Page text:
Delta Air Lines has a backup for the federal aviation safety system that failed this week, but the airline decided not to use it, CEO Ed Bastian said Friday.
Bastian described the Delta’s secondary system as “fairly old backup technology” with the notices known as NOTAMs distributed by the Federal Aviation Administration to warn pilots of obstacles, closures, and other information.Delta’s backup system collects data from the NOTAM database.
“We probably had a slightly better chance of flying during this hiatus compared to anyone else,” Bastian told reporters on a conference call.“But out of deference to the FAA and to make sure we gave them the ability to make decisions, we didn’t use that backup system.”
The FAA ultimately halted all domestic flights for more than an hour during the outage, during which time Delta (DAL) was unable to launch departures.
Bastian said he hopes the outage and massive disruption to air traffic is “a call to action among our political leaders” to invest in FAA technology.
“I think this is a crystal clear example of the challenge the FAA has faced when you have legacy systems that aren’t as resilient as they should be,” he said.“You have tools and technologies that are somewhat outdated and staffing — not where they need to be.”
Bastian reiterated a call from some aviation voices to change the budgeting and funding method for the FAA — specifically, he said, to “get them off the kind of annual funding that it seems like they’re going through and are embroiled in political negotiations.”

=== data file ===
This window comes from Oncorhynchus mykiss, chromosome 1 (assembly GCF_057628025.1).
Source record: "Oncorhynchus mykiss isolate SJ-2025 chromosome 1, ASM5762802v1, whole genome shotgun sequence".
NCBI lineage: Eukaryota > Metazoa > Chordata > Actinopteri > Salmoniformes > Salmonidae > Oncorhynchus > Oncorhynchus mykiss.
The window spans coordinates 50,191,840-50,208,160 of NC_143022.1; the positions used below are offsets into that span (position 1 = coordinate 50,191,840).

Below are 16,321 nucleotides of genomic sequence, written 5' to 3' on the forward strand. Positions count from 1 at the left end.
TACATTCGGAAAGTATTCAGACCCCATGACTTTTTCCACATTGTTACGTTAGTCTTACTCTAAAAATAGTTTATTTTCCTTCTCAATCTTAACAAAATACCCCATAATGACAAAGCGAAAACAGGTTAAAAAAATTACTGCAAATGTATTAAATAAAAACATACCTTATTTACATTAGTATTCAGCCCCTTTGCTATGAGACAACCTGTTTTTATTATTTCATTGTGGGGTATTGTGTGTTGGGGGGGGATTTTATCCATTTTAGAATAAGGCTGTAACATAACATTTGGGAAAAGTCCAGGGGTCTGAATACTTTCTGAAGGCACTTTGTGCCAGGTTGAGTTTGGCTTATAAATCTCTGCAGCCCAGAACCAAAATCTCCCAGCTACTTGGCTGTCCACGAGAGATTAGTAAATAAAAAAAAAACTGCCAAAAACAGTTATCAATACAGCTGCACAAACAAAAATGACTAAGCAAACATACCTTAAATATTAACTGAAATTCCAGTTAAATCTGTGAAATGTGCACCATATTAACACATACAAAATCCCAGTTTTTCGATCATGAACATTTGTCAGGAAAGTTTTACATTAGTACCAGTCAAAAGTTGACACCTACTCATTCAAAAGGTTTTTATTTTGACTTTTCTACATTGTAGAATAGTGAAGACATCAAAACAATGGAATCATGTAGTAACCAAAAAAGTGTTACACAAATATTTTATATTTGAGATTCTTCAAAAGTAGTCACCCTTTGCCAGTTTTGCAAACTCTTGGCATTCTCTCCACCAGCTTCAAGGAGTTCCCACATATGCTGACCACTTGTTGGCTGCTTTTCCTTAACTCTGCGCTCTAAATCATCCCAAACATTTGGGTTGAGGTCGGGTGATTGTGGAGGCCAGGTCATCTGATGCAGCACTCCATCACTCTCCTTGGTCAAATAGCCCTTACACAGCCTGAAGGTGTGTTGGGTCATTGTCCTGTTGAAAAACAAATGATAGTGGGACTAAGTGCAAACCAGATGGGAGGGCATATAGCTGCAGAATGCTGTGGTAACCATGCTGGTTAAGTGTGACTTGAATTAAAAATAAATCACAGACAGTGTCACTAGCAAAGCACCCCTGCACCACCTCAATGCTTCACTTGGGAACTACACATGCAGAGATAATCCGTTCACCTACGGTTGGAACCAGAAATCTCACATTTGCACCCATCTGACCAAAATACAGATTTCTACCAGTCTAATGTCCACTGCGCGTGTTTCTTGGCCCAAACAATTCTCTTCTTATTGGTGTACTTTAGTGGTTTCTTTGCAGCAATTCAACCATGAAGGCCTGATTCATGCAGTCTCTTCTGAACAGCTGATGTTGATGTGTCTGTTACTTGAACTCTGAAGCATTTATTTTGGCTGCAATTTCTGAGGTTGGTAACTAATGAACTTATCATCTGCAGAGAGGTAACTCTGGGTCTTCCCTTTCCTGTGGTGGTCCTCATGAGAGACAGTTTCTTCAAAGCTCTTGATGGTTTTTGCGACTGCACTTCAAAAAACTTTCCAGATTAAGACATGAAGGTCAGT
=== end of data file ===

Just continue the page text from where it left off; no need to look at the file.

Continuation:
Like most other federal government weapons, the FAA’s priorities can change depending on what Congress funds, closing all but the most essential services during a government shutdown.Congress has the opportunity to consider such changes when it considers major aviation legislation this year.
Delta reported very strong fourth-quarter results on Friday that beat forecasts, ending its first profitable year since before the pandemic.But a new labor agreement with the pilot union will reduce profitability in the future.
The Atlanta-based airline expects first-quarter earnings per share of 15 to 40 cents, well below the consensus estimate of 55 cents.The main headwind: a new preliminary contract with the pilot union, reached a month ago, which will increase wages by 34% over the life of the contract..